C R E AT I ® NG
By Tyler Brinks
hen you see a fishing lure with a pros
name on the package, there’s often a
story behind how that bait made it there. Sometimes a professional angler agrees to promote
an existing product and others are very hands-on with
the development, which was the case with Josh Bertrand
and Berkley’s SPY.
The journey from idea to retail sales took nearly a year
for Berkley with Bertrand and included everything from 3D
printers and test tanks to real-world testing across a variety
of fisheries. Now that Bertrand, has had the official retail
release onboard his boat for a full season, he shares a couple
tips and the making of the lure.
Berkley came to Bertrand asking if he had any ideas for lures and a slow-sinking spybait was at the top of his wish list.
“The biggest thing I wanted was a spybait that I could fish shallow,” Bertrand said of the idea that would eventually become the Slow Sink version of the SPY. They also released a standard Fast Sink in the process built on the same body but with a different weighting system.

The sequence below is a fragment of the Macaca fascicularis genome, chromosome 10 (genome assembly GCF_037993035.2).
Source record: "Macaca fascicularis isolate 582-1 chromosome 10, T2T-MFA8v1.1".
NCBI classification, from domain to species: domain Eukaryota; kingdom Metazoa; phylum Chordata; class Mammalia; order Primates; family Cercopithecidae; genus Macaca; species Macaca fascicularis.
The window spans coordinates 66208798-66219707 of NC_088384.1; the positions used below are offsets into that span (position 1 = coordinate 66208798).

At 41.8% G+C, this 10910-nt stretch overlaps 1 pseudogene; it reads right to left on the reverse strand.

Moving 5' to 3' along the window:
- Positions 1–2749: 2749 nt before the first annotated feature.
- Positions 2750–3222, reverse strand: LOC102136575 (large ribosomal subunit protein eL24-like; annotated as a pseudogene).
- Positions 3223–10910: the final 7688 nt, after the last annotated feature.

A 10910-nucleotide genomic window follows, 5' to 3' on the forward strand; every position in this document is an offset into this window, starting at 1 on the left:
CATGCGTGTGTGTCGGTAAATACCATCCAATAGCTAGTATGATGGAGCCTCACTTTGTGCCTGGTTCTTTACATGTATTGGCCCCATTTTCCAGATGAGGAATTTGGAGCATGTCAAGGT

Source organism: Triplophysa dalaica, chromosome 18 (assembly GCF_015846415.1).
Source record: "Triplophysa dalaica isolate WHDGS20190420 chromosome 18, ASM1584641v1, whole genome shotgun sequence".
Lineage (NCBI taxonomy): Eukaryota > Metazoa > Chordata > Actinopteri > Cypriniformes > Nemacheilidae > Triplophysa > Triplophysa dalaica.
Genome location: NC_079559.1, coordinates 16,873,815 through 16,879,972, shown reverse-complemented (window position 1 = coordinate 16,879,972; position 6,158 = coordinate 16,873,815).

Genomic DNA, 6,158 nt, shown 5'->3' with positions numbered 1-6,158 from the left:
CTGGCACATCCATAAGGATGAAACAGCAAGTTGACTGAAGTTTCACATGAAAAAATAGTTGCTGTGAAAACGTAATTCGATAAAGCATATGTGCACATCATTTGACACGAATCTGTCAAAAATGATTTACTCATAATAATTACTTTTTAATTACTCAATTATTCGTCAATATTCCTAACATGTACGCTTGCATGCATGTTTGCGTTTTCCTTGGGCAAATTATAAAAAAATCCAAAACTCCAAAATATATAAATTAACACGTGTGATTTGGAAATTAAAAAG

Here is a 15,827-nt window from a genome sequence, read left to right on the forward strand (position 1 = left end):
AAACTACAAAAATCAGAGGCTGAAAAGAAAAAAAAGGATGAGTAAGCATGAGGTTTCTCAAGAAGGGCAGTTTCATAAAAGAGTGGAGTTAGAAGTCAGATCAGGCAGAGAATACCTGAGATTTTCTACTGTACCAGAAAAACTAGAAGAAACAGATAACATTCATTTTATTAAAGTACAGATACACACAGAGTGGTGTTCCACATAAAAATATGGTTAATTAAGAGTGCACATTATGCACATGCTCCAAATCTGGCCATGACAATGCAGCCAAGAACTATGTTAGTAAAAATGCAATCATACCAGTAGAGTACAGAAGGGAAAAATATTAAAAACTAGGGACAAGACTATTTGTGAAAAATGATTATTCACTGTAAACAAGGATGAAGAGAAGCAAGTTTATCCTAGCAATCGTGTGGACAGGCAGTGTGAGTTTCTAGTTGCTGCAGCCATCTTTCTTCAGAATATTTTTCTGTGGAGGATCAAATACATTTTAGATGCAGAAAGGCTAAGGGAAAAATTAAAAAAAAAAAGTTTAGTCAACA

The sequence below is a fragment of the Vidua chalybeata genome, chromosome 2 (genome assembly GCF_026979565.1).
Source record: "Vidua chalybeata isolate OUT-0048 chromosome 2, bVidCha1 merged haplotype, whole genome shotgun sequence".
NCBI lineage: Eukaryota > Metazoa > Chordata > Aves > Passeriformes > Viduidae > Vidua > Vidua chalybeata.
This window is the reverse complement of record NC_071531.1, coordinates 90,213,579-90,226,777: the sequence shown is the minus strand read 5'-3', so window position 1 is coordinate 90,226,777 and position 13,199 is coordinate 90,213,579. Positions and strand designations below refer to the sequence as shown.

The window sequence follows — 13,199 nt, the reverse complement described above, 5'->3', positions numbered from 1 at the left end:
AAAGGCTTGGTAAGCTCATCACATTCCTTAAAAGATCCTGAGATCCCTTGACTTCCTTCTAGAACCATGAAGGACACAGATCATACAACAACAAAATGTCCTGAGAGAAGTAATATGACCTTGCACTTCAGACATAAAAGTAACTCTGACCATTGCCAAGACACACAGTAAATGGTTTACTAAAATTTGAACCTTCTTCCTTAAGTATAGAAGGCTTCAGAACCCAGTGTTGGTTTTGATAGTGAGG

Besides just looking to make a spybait, Bertrand said they put thought into building it to his specifications.
“Berkley’s big thing is they want the lures to look good, but they want them to catch fish,” he said. “We took a look at the other products and made our version of it. We made sure that when we tested them, they catch as many or more fish than what was out there.”
The spybait is a style of lure that has entered the mainstream after several years of regional success. These lures are here to stay and Bertrand was a fan of what was out there but wanted something a little different.
THE DEVELOPMENT PROCESS
Once the idea was set in motion, Bertrand took a trip to Berkley’s Spirit Lake, Iowa facility to get to work.